Natalie Jaresko discusses her time as Finance Minister of Ukraine with Harvard's Future of Diplomacy Project

| Dec. 21, 2016

Natalie Jaresko (MPP ’89), former Finance Minister of Ukraine, returned to Harvard on October 31st, 2016 to take part in the Future of Diplomacy Project’s international speaker series. In a public seminar moderated by Faculty Director Nicholas Burns, Jaresko, who currently serves as chairwoman of the Aspen Institute Kyiv, reflected on her time in office from 2014 to 2016. In her two years in office, the Ukrainian government  had to contend with the Russian annexation of Crimea, a national debt crisis, widespread governmental corruption, and political instability.

Jaresko assumed the role of Finance Minister nine months after the country’s 2014 Euromaidan Revolution, which ousted former President Viktor Yanukoyvch,: “When I was asked to serve my country, I could not refuse.” Once sworn, Jaresko immediately faced obstacles as an American-born political outsider who refused to be swayed by bribery and intimidation. Instead, she stayed her course: “I just wouldn’t take the meetings,” she recalled, referring to invitations from previously influential individuals who hoped to convince Jaresko to align her plans for the national economy with individual interests. ‘’

Instead Jaresko focused on managing Ukraine’s $15 billion debt through tough fiscal policy and cooperation with the International Monetary Fund. These measures, she said, were necessary to signal the country’s commitment to fiscal responsibility and international cooperation. At the same time, she admitted that the terms of the debt restructuring have been too austere for the good of the population.  Infrastructure improvements would have to be stepped up in the near future in order to stave off economic fatigue and populism.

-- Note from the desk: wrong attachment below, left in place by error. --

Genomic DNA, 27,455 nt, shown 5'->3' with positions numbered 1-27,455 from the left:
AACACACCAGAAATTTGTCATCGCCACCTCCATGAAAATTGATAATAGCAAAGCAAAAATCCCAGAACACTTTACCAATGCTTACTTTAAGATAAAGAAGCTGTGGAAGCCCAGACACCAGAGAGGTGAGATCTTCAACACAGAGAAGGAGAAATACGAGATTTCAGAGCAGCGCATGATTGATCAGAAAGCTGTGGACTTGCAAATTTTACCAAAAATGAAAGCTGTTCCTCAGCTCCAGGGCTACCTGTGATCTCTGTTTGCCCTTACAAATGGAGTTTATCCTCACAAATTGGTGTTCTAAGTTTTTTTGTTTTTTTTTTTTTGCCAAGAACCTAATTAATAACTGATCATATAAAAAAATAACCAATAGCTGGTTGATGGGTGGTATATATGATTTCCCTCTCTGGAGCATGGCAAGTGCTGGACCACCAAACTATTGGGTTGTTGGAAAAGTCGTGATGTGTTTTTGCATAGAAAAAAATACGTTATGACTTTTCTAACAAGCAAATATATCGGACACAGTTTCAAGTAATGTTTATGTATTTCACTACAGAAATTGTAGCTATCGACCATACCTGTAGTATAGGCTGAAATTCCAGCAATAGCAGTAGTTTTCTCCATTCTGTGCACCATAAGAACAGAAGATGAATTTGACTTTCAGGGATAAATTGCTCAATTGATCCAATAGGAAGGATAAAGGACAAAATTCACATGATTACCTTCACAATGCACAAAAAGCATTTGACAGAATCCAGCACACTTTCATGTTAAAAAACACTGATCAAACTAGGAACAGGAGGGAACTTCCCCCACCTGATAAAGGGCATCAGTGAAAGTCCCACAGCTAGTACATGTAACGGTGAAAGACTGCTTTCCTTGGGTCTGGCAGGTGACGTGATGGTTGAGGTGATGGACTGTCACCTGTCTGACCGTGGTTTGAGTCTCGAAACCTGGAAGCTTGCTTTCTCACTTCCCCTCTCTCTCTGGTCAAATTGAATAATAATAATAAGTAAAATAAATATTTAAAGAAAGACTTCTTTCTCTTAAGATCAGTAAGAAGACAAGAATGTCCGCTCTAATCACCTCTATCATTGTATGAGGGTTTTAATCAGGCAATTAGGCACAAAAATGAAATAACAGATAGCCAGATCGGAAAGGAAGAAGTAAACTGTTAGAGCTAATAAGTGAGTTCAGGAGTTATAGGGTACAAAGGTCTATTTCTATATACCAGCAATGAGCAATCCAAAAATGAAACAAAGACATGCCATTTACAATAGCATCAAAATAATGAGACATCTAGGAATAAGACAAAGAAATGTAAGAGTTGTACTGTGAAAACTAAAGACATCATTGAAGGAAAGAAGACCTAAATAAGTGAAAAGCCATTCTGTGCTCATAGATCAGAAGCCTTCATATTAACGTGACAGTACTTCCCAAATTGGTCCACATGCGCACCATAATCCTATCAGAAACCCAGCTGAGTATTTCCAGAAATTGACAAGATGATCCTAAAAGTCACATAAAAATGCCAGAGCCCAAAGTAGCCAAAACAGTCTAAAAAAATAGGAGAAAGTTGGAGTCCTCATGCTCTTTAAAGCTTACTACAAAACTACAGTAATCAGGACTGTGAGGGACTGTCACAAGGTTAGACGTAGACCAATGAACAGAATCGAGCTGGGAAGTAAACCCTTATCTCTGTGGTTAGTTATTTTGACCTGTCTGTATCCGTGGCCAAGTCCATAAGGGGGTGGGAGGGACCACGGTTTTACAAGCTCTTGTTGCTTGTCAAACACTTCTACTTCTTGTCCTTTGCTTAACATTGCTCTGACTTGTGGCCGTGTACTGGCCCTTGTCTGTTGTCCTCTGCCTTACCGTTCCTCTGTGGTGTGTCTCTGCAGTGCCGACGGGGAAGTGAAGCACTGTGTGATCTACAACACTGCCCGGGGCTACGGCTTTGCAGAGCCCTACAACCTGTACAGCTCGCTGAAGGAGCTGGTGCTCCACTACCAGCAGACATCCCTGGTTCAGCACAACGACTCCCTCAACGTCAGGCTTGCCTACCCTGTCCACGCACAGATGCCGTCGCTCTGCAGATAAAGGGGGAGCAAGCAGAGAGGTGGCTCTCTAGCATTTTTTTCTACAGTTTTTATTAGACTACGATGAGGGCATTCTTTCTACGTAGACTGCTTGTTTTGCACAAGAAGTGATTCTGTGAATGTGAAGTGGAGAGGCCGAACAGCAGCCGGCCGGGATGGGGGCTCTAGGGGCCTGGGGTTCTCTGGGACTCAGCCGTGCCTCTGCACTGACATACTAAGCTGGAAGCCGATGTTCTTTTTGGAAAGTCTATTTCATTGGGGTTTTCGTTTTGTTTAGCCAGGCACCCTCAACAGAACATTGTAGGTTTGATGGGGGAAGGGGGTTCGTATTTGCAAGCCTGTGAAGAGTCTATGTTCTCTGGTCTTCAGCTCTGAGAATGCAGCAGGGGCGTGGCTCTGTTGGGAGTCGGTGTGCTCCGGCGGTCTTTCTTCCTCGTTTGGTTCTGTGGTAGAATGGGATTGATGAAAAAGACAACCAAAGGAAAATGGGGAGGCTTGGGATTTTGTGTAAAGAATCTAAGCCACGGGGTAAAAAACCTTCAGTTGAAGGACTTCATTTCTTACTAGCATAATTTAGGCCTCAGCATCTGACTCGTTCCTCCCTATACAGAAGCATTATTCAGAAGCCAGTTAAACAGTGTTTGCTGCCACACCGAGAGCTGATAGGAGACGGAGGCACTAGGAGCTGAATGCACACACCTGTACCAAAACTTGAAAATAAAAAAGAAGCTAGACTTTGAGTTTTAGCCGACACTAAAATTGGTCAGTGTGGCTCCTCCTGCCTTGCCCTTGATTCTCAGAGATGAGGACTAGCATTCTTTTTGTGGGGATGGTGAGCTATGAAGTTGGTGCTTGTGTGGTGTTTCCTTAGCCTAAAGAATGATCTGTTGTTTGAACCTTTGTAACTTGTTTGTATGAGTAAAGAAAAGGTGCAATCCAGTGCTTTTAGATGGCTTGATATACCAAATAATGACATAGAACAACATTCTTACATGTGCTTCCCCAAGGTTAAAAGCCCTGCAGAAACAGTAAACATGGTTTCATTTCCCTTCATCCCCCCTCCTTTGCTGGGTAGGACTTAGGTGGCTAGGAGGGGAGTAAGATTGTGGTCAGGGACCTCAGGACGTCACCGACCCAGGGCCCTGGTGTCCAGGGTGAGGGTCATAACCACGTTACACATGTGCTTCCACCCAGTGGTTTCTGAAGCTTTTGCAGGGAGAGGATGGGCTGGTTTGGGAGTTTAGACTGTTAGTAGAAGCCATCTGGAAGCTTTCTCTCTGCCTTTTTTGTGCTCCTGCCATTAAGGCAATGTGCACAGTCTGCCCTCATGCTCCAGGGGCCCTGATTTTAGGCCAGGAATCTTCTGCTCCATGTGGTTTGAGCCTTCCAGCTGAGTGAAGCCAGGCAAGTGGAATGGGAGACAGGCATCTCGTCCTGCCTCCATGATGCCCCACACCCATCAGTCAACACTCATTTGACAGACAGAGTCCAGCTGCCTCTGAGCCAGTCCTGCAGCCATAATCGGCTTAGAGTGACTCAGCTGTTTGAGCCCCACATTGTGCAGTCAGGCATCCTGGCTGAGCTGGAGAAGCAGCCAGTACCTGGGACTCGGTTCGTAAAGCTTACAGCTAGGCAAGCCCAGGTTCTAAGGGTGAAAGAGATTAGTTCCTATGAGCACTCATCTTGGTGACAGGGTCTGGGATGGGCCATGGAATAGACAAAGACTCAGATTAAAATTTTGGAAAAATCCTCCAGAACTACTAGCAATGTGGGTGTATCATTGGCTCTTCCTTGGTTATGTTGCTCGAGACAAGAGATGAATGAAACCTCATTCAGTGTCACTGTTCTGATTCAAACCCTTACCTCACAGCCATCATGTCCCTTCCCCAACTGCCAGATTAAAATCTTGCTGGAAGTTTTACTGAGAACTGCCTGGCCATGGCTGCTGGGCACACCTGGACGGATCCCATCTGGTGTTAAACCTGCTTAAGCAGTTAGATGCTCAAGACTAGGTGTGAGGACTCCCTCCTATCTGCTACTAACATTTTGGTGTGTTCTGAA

Jaresko expressed general optimism about the future of Ukraine, especially after the implementation of an unprecedented anti-corruption measure that forced all Ukrainian government officials to release full digital records of their assets. The law “is a huge step forward in terms of creating transparency,” she said, but could also cause deep social unrest, as the records revealed the extent of corruption amongst those in the governing class. The most encouraging feature of the current situation, in her opinion, was the enduring strength of Ukrainian civil society, which she described as vibrant and extremely resilient.

Ms. Jaresko also praised the determination and skill of the Ukrainian armed forces, who have been on the ground in eastern Ukraine since 2014. The country’s military, which was systematically reduced in size and capability after the end of the Cold War, not only recruited and trained thousands of new soldiers and contract servicemen in response to Russian aggression, she said,  but also deployed these forces according to a strategy that defended Ukrainian interests across multiple fronts of a modern hybrid war. Due to this experience, today’s Ukrainian military has much to offer Europe and NATO in the way of strategic knowledge, she said, gained from years of conflict with the country's largest neighbor.

For more information on this publication: Please contact Future of Diplomacy Project
For Academic Citation: Liliana Harrington. “Natalie Jaresko discusses her time as Finance Minister of Ukraine with Harvard's Future of Diplomacy Project.” News, , December 21, 2016.